22. 22. Issues of low or no priority for museums: • Fostering a sense of community • Helping the vulnerable • Providing a forum for debate • Promoting social justice and human rights PUBLIC PERCEPTIONS OF – AND ATTITUDES TO - THE PURPOSES OF MUSEUMS IN SOCIETY A report prepared by BritainThinks for Museums Association (Museums 2020 vision)
  23. 23. The study goes on to assert that the public holds museums in an esteemed place of trust, but would rather have them stick to caring for collections and providing entertaining (but educational) experiences for our children. PUBLIC PERCEPTIONS OF – AND ATTITUDES TO - THE PURPOSES OF MUSEUMS IN SOCIETY A report prepared by BritainThinks for Museums Association (Museums 2020 vision)
  25. 25. For all our laments about losing relevance – we’ve failed to pitch a big enough idea to inspire the public and ourselves to great change. Flickr Credit ~hadock RELEVANCE IS FLEETING
  28. 28. To solve the world’s big problems we need to get out of the BOX
  29. 29. Flickr Credit ~photohannah COULD MUSEUMS BE A CATALYST FOR THAT CHANGE?
  30. 30. Flickr Credit ~photohannah COULD YOU BE A CATALYST FOR THAT CHANGE?
  31. 31. Flickr Credit ~mediotanque GLOBAL POPULATIONis growing by 80m people each year
  32. 32. Source
  33. 33. Flickr Credit ~fab05 70% OF THE GLOBAL POPULATION WILL LIVE IN ONE BY 2050CITIES Source: Guardian Cities, Jan 2014 human-history-welcome
  34. 34. Flickr Credit ~cgpgrey INCOME INEQUALITY No society can be flourishing and happy of which the far greater part of its members are poor and miserable Adam Smith, The Wealth of Nations
  35. 35. 1% OF THE POPULATION OWNS 46% OF THE WEALTHSource: Oxfam, “Working for the Few”
  36. 36. 85 RICHEST OWN AS MUCH AS THE POOREST 50%Source: Oxfam, “Working for the Few”
  37. 37. The simple story of America is this: the rich are getting richer, the richest of the rich are getting still richer, the poor are becoming poorer and more numerous, and the middle class is being hollowed out. The incomes of the middle class are stagnating or falling, and the difference between them and the truly rich is increasing. The Price of Inequality: How Today's Divided Society Endangers Our Future. Joseph E. Stiglitz, 2012.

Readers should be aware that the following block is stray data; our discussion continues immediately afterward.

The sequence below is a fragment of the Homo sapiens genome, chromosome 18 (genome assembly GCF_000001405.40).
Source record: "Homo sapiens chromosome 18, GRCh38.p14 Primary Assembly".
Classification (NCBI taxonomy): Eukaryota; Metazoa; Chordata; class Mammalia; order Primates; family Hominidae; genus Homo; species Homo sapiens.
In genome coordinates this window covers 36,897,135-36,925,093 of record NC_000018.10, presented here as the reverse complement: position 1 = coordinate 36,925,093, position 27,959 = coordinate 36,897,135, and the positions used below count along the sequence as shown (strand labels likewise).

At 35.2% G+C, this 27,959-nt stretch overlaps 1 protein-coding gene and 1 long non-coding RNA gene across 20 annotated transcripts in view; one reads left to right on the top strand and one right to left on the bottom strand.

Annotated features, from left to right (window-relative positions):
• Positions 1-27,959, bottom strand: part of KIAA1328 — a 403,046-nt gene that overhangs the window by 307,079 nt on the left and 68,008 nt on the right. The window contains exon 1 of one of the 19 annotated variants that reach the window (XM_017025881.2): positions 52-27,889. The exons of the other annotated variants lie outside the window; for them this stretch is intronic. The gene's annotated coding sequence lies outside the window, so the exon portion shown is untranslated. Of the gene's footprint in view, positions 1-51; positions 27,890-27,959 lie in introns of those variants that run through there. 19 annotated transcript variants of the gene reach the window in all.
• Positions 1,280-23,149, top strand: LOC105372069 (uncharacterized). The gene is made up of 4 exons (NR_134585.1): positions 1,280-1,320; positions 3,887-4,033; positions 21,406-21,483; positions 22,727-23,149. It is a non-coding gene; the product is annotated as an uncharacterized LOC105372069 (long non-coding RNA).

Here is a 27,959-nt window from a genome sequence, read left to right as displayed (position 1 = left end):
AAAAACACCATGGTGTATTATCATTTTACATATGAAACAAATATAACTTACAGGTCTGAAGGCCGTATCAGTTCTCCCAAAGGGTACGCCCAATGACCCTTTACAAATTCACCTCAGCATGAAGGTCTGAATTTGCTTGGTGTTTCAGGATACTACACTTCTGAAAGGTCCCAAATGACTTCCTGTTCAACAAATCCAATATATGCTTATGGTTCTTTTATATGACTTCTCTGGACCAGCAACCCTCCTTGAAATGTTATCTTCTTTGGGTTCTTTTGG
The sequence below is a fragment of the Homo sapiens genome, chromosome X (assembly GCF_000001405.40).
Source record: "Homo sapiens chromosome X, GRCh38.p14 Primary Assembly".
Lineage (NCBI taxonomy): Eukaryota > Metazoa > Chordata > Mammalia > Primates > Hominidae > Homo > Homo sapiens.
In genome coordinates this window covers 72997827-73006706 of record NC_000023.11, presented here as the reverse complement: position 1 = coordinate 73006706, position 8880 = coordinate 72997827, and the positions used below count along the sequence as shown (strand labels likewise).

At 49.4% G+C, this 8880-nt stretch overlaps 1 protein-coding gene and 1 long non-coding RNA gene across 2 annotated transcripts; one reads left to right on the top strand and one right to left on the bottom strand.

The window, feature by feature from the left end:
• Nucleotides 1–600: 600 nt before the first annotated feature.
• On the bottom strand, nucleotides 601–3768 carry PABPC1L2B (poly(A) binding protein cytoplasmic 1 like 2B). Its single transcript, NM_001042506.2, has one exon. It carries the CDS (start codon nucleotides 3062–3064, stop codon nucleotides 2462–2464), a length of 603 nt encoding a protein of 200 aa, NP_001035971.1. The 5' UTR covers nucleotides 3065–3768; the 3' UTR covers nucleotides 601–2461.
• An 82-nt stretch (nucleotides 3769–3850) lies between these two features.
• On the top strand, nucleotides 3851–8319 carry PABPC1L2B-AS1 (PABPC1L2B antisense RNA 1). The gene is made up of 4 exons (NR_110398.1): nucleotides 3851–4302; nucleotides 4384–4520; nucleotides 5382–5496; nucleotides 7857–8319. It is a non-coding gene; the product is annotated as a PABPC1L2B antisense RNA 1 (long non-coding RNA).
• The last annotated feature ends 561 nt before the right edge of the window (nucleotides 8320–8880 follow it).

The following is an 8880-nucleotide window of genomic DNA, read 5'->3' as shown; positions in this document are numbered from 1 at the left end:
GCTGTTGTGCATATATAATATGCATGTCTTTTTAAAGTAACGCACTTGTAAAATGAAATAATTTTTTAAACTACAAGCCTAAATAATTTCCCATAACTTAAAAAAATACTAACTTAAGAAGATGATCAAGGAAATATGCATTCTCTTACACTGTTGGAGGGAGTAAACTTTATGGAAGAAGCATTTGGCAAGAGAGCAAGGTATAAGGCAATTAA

39. 39. This massive concentration of economic resources in the hands of fewer people presents a significant threat to inclusive political and economic systems. Instead of moving forward together, people are increasingly separated by economic and political power, inevitably heightening social tensions and increasing the risk of societal breakdown Oxfam, “Working for the few” Jan 20, 2014.
  40. 40. Jean Antoine Theodore Giroust French. 1753-1817 The Harp Lesson 1791
  41. 41. Philippe Joseph de Bourbon, Duc d’Orléans (1747-1793)
  42. 42. Eugene Louise Adelaide de Bourbon Orléans (1777-1847)
  43. 43. Féicité Ducrest de Saint-Aubin (1746-1830) Madame de Genlis
  44. 44. Eugene Louise Adelaide de Bourbon Orléans
  45. 45. Louis Philippe I, King of the French – 1830-1848
  46. 46. Flickr Credit ~cgpgrey SOCIAL ISOLATION We must learn to live together as brothers or perish together as fools. Martin Luther King, Jr.
  47. 47. These days, insecure in our relationships and anxious about intimacy, we look to technology for ways to be in relationships and protect ourselves from them at the same time. The ties we form through the Internet are not, in the end, the ties that bind. But they are the ties that preoccupy… Sherry Turkle, MIT professor and author of Alone Together THE CHANGING NATURE OF FRIENDS
  48. 48. I fear that we are beginning to design ourselves to suit digital models of us, and I worry about a leaching of empathy and humanity in that process. Jaron Lanier, virtual reality pioneer and author of You Are Not a Gadget THE CHANGING NATURE OF FRIENDS
  49. 49. Flickr credit ~cosmic_bandita 35 percent of adults older than 45 are chronically lonely, an increase of 25% compared to a decade prior Roughly 20 percent of Americans—about 60 million people—are unhappy with their lives because of loneliness. In 1985, only 10 percent of Americans said they had no one with whom to discuss important matters, and 15 percent said they had only one such good friend. By 2004, 25 percent had nobody to talk to, and 20 percent had only one confidant. Is Facebook Making Us Lonely. The Atlantic AN EPIDEMIC OF LONELINESS
  50. 50. Flickr Credit ~bionicteaching Death from suicide is now more likely than dying in a car crash or from cancer. Dan Diamond. Stopping the Growing Risk of Suicide. 2014
  51. 51. Flickr Credit ~nanophoto69 Loneliness is not just making us sick, it is killing us. Loneliness is a serious health risk. Studies of elderly people and social isolation concluded that those without adequate social interaction were twice as likely to die prematurely. The increased mortality risk is comparable to that from smoking. And loneliness is about twice as dangerous as obesity. Social isolation impairs immune function and boosts inflammation, which can lead to arthritis, type II diabetes, and heart disease. Loneliness is breaking our hearts, but as a culture we rarely talk about it. Jessica Olien – “Loneliness Is Deadly LONELINESS IS DEADLY